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Meeting the Needs of California's Workforce

Posted on Feb 25, 2014

Staffing ShortagesA former Cal/OSHA senior staffer issued a report in early February 2014 that highlights historically low rates of staffing at Cal/OSHA. The report asserts that inadequate numbers of workplace inspectors significantly impacts DOSH’s ability to meet its mandates, including benchmarks set by the federal government for responding to complaints, and state requirements for inspecting tunnels under construction six times a year.

While DIR disputes some of the data in the report, they are in the process of hiring more inspectors and making an effort to get the word out about open positions. At the first Cal/OSHA Advisory Committee meeting of 2014, agency representatives discussed their plans to hire at least 25 inspectors at locations throughout California, with hopefully more positions to be posted soon. Click here for the listing of current opportunities.

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Worksafe Responds to Cal/OSHA Chief’s Resignation

Posted on Sep 18, 2013

On September 4, 2013, Ellen Widess resigned from her position as Chief of the Division of Occupational Safety and Health (DOSH), also known as Cal/OSHA. Worksafe and many of our allies among unions, worker centers, and OSH professionals were caught off guard by the news; even more startling was the characterization of the OSH community’s reaction by the Cal-OSHA Reporter, which claimed that “both employer and labor representatives were practically jubilant at the news.” Worksafe was the only organization that was quoted on the record; we praised her work in carrying out the mission of the agency: to protect the health and safety of California workers.

A little more than a week later, the Cal-OSHA Reporter printed a handful of letters from agency staff, worker advocate organizations, and OSH professionals who supported her record and chastised the publication for its biased reporting. The Cal-OSHA Reporter mentioned in passing but did not print any of the letters from organized labor. Her detractors remain unidentified.

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Agency Oversight: Division of Occupational Safety and Health

Posted on Feb 10, 2010

A Weakened Enforcement Agency
The Division of Occupational Safety and Health (DOSH or Cal/OSHA) enforces the laws adopted by the legislature to ensure that workers’ places of employment are safe and healthy. Cal/OSHA also sets administrative regulations to implement the laws.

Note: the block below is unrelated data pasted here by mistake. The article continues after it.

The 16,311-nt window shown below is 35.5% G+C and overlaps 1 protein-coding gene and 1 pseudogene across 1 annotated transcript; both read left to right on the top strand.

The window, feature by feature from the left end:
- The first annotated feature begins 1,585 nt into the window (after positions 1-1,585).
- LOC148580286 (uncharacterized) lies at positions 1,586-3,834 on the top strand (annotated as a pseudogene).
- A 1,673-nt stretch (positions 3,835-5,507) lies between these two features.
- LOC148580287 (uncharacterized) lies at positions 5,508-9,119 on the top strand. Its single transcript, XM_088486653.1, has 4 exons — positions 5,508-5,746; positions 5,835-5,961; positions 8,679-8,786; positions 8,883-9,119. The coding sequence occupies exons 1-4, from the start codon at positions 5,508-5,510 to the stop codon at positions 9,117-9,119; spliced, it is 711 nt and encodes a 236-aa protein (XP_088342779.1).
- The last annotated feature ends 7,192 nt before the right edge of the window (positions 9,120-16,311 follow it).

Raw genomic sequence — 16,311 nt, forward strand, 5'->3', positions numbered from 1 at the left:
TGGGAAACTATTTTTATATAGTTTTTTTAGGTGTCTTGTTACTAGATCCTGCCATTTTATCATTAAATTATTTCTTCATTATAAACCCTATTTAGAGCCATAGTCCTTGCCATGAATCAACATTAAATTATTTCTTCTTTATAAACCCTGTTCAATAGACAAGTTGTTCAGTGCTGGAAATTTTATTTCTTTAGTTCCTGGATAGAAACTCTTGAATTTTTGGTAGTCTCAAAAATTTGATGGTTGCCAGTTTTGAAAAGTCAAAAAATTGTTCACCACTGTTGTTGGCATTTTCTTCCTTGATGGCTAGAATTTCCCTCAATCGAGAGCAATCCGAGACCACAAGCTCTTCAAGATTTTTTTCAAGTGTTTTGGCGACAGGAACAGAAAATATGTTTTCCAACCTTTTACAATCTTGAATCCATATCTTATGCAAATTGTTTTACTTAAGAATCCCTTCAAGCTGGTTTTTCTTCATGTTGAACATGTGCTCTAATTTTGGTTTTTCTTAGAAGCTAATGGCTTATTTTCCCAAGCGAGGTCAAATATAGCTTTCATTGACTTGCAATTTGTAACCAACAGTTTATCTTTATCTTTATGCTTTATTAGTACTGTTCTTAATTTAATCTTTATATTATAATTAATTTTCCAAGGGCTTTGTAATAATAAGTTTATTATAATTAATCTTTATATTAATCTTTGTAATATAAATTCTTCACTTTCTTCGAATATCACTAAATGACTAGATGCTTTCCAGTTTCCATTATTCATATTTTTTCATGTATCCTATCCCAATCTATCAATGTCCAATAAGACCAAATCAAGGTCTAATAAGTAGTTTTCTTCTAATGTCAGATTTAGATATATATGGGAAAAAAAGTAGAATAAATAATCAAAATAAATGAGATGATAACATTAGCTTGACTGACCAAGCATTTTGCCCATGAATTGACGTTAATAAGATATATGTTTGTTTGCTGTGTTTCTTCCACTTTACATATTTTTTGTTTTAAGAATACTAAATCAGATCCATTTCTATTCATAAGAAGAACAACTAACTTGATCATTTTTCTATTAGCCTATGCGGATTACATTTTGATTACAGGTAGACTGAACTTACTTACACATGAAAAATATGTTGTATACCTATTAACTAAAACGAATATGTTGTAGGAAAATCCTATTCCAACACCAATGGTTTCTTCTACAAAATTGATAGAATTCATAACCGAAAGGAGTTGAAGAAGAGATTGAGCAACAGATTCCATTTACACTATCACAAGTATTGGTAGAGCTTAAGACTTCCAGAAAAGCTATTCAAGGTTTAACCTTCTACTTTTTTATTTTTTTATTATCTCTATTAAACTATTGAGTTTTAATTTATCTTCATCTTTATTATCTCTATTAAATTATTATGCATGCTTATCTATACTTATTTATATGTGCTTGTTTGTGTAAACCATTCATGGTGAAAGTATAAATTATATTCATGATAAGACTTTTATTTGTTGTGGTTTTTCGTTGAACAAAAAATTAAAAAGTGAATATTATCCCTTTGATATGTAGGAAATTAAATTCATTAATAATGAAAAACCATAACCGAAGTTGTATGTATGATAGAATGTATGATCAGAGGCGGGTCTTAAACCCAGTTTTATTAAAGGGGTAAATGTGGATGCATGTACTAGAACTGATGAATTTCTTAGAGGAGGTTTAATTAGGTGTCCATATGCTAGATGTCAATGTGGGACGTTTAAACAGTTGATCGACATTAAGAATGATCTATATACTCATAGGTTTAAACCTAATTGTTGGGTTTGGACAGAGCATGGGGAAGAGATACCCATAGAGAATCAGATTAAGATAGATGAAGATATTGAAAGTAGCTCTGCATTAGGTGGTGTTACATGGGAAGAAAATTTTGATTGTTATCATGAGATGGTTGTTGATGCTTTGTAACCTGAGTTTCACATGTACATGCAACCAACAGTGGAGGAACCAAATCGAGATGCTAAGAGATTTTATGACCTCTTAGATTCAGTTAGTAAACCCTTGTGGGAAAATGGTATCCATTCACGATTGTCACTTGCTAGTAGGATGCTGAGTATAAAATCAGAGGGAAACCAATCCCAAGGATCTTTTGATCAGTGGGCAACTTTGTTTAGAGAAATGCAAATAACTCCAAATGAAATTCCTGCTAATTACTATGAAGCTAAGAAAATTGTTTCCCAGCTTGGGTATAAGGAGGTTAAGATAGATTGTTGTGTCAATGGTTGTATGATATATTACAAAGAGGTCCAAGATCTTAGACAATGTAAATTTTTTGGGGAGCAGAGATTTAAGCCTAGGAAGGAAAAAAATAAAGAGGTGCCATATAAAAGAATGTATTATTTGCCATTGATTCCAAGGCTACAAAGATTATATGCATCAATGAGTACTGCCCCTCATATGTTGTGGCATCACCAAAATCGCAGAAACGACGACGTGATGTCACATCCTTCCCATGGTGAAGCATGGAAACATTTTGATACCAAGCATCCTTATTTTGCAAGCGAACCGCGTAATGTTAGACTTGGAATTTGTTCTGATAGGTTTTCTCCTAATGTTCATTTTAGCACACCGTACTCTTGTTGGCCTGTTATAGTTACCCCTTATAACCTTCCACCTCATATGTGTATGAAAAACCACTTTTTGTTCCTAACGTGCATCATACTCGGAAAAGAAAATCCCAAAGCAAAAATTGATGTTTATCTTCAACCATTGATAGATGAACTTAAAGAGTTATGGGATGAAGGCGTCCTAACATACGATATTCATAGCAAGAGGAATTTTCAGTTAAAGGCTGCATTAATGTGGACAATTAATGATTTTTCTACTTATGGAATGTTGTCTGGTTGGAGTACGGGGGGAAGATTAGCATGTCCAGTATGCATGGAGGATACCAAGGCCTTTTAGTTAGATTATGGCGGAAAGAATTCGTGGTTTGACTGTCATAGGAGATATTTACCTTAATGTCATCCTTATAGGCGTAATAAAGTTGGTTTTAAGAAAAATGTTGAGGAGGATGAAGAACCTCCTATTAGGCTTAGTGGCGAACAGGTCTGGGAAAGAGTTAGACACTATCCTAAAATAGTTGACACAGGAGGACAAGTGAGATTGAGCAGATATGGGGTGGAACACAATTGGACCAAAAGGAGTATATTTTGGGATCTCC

Inspector RatiosChronic Understaffing
Regrettably, Cal/OSHA has been chronically underfunded for over two decades, so much so that it has not been effective in doing its job of protecting California workers. The state has 17 million workers and one million worksites. Yet Cal/OSHA has been allotted only 203 inspector positions with only 187 positions filled. It would take Cal/OSHA 189 years to inspect every workplace in California. There are more Fish & Game Wardens (200) in California than Cal/OSHA inspectors.

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Agency Oversight: Appeals Board

Posted on Feb 10, 2010

Testifying

An Employer-Biased Appeals Board

The Occupational Safety and Health Appeals Board ("Appeals Board"), through its administrative law judges (ALJs), hears employer appeals of citations and penalty assessments, either affirming, revising or reversing citations or penalty amounts issued by Cal/OSHA.

The Appeals Board consists of three members, with one seat designated each for a Labor member, Management member, and a Public member. As is the case with the Standards Board, each board member is appointed by the governor.

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Agency Oversight: Standards Board

Posted on Feb 10, 2010

CA_Capitol_Building

A Broken Standard-Setting Process

The seven members of the Occupational Safety and Health Standards Board ("Standards Board") are appointed by the governor. There are designated positions for management, labor, occupational safety, occupational health, and the general public.

However, there is no requirement that board members have the type of scientific expertise needed to understand the standards under consideration.

While the Standards Board has industrial hygienists on its staff, it has no toxicologists or other medical experts. It has access to the scientific expertise of the Hazard Evaluation System and Information Service (HESIS), part of the Department of Public Health.

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